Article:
Park Service Seeks Public Input on Future of National Parks in Virginia

 
PRESS RELEASE
  FOR IMMEDIATE RELEASE
Date:   March 26, 2007
Contact:   Catharine Gilliam, NPCA Virginia Program Manager, 540.460.5105


Park Service Seeks Public Input on Future of National Parks in Virginia

National Parks Conservation Association Offers Five Ways to Fix Parks

Richmond, VA – At a public hearing tonight the nonpartisan National Parks Conservation Association (NPCA) offered a short list of five ways the country could fix Shenandoah National Park, Virginia’s Civil War Battlefields, and all of the national parks before the National Park System’s centennial in 2016. The event, hosted by the National Park Service, is one in a series of listening sessions nationwide.

“National parks should be a national priority, fully funded by Congress, as they protect the natural, historical, and cultural inheritance of our nation,” said Catharine Gilliam, NPCA’s Virginia program manager.

NPCA raised concerns that America’s national parks face many challenges, including an annual operating shortfall in excess of $800 million and a multi-million dollar backlog of maintenance and preservation needs. NPCA identified five ways to fix the national parks before the National Park System’s centennial in 2016, and is encouraging citizens to petition Congress to make national parks a national priority at www.npca.org/nationalpriority.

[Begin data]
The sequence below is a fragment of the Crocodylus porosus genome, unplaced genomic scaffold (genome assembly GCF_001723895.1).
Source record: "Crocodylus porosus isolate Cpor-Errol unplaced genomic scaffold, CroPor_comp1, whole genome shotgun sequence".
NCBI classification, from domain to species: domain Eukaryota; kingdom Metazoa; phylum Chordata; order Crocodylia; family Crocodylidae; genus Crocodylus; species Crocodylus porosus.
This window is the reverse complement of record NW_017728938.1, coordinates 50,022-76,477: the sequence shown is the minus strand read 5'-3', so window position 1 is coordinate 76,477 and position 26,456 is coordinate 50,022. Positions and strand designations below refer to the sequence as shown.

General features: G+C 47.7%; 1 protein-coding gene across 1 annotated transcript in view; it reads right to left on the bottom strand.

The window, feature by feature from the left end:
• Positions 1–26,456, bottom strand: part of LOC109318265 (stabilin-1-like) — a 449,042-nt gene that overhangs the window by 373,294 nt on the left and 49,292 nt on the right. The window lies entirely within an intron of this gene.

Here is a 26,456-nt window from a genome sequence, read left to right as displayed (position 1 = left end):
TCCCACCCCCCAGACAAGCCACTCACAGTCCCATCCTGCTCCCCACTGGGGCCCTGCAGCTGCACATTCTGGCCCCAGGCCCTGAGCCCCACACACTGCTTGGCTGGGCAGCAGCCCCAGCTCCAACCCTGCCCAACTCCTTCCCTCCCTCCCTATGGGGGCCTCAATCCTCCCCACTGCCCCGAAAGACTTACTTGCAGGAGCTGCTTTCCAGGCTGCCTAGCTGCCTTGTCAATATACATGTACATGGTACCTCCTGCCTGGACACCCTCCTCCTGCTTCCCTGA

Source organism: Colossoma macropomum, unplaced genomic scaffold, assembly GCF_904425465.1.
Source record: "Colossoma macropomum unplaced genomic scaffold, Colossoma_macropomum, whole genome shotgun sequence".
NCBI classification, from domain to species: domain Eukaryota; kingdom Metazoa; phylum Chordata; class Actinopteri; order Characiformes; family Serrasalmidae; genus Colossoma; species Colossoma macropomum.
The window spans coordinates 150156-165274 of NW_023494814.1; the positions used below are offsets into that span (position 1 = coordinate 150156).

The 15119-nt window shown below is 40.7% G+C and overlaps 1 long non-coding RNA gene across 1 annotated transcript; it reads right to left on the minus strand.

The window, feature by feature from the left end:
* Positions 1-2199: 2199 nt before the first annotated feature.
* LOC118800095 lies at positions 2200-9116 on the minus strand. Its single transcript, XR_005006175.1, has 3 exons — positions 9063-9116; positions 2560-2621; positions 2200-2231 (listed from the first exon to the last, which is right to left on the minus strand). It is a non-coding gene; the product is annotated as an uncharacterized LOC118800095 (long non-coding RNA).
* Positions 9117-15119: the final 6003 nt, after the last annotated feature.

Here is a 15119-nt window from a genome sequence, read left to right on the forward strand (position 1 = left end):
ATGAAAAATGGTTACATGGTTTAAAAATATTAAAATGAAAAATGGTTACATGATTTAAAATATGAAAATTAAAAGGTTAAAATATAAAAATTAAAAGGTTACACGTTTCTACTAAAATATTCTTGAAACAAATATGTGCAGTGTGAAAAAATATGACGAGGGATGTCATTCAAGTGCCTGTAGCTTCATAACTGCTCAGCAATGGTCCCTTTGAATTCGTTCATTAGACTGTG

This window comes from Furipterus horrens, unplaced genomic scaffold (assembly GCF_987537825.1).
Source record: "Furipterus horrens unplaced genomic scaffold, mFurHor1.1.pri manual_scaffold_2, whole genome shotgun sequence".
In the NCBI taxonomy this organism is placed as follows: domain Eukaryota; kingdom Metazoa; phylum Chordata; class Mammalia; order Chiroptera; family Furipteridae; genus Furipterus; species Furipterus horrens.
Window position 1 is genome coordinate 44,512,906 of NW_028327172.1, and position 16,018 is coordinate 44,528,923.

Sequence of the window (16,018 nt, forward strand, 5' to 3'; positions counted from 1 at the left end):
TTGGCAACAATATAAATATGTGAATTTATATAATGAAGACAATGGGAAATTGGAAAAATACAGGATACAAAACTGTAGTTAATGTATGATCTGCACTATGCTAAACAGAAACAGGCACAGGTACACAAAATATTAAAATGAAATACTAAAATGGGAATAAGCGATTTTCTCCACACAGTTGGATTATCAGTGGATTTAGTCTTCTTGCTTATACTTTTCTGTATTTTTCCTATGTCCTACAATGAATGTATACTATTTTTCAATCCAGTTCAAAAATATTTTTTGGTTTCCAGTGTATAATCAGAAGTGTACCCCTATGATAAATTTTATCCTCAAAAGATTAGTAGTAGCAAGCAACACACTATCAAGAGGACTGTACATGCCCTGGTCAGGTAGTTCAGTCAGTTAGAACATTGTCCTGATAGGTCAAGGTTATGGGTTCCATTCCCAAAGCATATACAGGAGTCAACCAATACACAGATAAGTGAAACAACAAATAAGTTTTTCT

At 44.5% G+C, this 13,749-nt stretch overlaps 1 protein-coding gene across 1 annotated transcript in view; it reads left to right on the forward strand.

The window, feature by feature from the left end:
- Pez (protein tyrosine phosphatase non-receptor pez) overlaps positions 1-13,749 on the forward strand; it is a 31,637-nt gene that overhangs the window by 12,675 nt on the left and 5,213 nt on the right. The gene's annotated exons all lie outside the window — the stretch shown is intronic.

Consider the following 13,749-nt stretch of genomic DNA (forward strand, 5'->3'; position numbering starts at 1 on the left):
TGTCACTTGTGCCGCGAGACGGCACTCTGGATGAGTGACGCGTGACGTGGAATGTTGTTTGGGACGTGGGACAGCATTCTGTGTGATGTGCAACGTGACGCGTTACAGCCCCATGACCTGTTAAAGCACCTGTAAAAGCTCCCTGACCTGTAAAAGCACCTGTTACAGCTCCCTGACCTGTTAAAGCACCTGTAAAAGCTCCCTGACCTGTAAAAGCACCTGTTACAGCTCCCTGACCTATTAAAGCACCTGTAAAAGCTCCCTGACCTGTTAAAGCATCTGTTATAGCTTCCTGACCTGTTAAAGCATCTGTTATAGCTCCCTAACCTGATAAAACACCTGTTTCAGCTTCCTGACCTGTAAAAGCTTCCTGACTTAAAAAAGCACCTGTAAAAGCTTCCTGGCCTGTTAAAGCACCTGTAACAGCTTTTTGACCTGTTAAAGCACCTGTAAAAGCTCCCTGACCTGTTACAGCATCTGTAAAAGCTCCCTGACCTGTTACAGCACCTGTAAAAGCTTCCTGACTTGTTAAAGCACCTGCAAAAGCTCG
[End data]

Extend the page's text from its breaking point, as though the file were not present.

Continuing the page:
Tonight, Gilliam spoke about the importance of building a model “green architecture” visitor center for Shenandoah National Park to help strengthen the link between the park and surrounding communities. She also suggested additional park rangers be hired in order to add more interpretive and educational programs for park visitors. In addition, she stressed the importance of completing the acquisition of critical lands to protect Virginia’s Civil War Battlefields.

“With increasing development pressures, Virginia’s national parks and other protected areas should be connected where feasible,” said Gilliam. “Remaining unprotected lands inside park boundaries should be protected according to park policy and planning.”

The National Park Service is hosting listening sessions through early April in several dozen cities nationwide to offer citizens the opportunity to provide feedback on how America’s national parks should be preserved in time for their centennial in 2016—fewer than 10 years away. These listening sessions are part of the presidential mandate to inform the Administration’s new National Park Centennial Initiative, launched in February with a significant funding increase for park operating needs. People who cannot attend the listening sessions are encouraged to offer comments by April 2 at www.nps.gov/2016.

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